3. MATERIAL PROPERTIES

    The raw materials used include: Water, fine aggregates, coarse aggregates, cement, steel (mild) and synthetic fibre (polypropylene).

    Cement: Ordinary Portland cement (OPC) is as for most important type of cement. This is classified in three grades

    i.e. 33 Grade, 43 Grade and 53 Grade depending upon the strength of cement at 28 days when tested as per IS 4031- 1988. Ordinary Portland cement of 53 grade of ULTRATECH cement is used in this experimental work. Each bag of cement is 50kg.

    Table 1: Property of cement

    No.

    Property

    Value observed in Investigation

    Standard Value for

    OPC

    1.

    Fineness

    1.70

    Not exceed

    10

    2.

    Specific gravity

    3.145

    3.

    Consistency

    (%)

    30.00

    4.

    Initial setting

    time(min.)

    88

    Less than 30

    5.

    Final setting

    time(min.)

    176

    More than

    600

    Compressive Strength (N/mm2)

    1.

    3-days

    30.68

    Less than 27

    2.

    7-days

    50.74

    Less than 37

    3.

    28-days

    58.89

    Less than 53

    Fine aggregates: it should be passed through IS sieve 4.75mm. It should have fineness modulus 2.50-3.50 and silt contents should not be more than 4%. Coarse sand should either river sand or pit sand; or combination of these two. In our region, fine aggregates can be found from bed of Mahanadi river (situated in Raipur,Chattigarh-India). It confirms to IS 383-1970 which comes under zone-II.

    Coarse aggregate: it should be hard, strong, dense, durable and clean. It must be free from vein, adherent coatings and injurious amount of disintegrated pieces, alkalis, vegetable matters and other deleterious substances. It should be roughly cubical in shape. Flaky pieces should be avoided. It should confirm to IS 2838(I)

    Water: water should be free from acids, oils, alkalis, vegetables or other organic impurities. Soft water also produces weaker concrete. Water has two functions in concrete mix. Firstly, it reacts chemically with the cement to form the cement paste in which the inert aggregates are held in suspension until the cement paste has hardened. Secondly, it serves as a lubricant in the mixture of fine aggregates and cement.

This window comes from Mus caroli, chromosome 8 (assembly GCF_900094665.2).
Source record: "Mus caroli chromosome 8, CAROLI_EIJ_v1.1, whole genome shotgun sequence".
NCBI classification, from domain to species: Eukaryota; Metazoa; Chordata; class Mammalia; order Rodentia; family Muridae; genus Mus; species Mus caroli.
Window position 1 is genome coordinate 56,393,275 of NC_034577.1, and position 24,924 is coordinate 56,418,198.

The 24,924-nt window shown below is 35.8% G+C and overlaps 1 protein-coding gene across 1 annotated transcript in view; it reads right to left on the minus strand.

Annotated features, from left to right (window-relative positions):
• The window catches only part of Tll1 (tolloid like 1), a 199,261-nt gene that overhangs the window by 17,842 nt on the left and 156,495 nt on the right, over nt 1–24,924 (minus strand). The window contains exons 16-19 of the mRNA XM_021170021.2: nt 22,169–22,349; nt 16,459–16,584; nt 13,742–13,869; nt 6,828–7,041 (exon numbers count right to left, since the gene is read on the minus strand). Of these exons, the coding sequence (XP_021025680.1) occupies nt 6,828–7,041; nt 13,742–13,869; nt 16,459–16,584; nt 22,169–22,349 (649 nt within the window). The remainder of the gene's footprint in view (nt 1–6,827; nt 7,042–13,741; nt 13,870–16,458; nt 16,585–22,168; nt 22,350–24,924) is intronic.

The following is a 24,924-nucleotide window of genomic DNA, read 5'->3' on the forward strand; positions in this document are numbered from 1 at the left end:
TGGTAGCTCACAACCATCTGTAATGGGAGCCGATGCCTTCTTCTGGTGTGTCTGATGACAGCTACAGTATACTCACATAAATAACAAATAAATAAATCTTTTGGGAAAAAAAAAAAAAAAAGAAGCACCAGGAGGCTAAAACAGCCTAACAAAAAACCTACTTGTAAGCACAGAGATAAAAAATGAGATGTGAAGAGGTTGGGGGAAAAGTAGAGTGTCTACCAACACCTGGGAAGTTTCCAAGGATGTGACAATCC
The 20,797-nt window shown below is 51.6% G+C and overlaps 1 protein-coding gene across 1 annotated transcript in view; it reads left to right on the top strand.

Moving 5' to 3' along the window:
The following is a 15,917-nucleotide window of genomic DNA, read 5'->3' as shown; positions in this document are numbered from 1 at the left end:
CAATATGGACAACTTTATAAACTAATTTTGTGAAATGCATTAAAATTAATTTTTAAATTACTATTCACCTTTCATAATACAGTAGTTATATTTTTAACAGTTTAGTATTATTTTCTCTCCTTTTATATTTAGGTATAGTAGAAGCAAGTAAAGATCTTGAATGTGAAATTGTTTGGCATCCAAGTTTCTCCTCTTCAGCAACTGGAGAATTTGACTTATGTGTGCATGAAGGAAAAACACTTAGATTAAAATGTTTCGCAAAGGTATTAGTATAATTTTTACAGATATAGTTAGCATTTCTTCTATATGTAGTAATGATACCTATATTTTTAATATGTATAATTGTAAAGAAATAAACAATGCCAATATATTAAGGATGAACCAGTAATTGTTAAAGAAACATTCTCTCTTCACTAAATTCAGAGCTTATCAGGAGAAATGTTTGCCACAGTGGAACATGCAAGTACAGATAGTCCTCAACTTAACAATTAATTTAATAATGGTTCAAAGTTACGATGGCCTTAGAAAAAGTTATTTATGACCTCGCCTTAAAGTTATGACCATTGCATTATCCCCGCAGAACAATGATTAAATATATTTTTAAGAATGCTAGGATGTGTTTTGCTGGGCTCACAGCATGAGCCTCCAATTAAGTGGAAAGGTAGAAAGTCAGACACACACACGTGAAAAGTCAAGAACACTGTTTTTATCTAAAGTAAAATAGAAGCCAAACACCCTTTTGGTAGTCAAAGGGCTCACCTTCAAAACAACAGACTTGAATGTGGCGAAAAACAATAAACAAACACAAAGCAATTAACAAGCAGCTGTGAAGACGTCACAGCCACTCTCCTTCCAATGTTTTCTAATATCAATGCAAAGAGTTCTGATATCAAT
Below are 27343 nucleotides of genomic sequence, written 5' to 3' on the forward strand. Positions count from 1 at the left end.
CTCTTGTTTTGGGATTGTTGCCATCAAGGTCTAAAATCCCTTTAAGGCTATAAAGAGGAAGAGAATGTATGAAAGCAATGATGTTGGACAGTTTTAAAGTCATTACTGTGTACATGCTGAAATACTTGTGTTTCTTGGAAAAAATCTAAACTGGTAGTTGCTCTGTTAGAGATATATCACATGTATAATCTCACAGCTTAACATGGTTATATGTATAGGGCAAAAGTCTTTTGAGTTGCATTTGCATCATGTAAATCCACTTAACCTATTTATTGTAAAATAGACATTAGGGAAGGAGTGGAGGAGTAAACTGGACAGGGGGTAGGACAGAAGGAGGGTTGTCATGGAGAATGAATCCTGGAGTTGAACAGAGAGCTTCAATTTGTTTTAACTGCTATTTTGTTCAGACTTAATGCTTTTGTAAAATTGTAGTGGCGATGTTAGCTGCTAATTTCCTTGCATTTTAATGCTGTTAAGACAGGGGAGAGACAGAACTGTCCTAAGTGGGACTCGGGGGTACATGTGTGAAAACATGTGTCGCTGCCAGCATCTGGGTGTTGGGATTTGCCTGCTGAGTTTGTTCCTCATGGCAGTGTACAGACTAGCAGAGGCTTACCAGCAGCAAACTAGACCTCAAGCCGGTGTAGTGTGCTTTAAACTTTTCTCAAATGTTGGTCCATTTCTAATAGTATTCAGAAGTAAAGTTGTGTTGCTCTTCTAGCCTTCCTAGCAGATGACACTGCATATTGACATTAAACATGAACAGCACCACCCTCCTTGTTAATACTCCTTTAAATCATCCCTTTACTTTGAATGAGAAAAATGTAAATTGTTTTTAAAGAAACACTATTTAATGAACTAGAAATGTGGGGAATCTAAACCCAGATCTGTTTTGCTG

Synthetic Fibre (Polypropylene):

    Table 2: Properties of Polypropylene Fibres

    Property

    Description

    Fibre length

    60mm and 120mm

    Type/Shape

    Macro/ monofilament

    Specific Gravity

    0.91

    Aspect Ratio

    60, 120

    Acid and salt resistance

    High

    Melting Point

    1640 0C

    Ignition Point

    >5500 0C

    Thermal conductivity

    Low

    Steel Fibre

    Table 3 Properties of Steel Fibres

    Property

    Description

    Fibre length

    <>25-35mm

    Acid and salt

    resistance

    Low

    Diameter

    0.05mm

    Aspect ratio

    50, 60

    Admixture: An admixture is defined as a material, other than the cement, water and aggregate is added to the batch ingredient of concrete and is added to the batch immediately before and during mixing.

    Super Plasticizers: super plasticizers constitute a relatively new category and improved version of plasticizers. They are chemically different from normal plasticisers. Use of super plasticisers permits the reduction of water content to extent up to 30% without reducing workability in contrast to the possible reduction up to 15% in case of plasticizers.

  4. EXPERIMENTAL METHODOLOGY

    Compressive Strength Test: For compressive strength test, cube specimens of dimensions 150 x 150x 150mm were cast for M40 grade concrete. Super plasticized (0.6% to 0.8% weight of cement) was added to this. The moulds were filled with 1%, 2% and 3% by fibres (i.e. steel fibre and polypropylene fibre). This test is performed with reference to IS516-1959. The load was applied at a rate of approx. 140 Kg/mm2/min. Until the resistance of the specimen to the increasing load, by using Compression Testing Machine. The failure load was noted.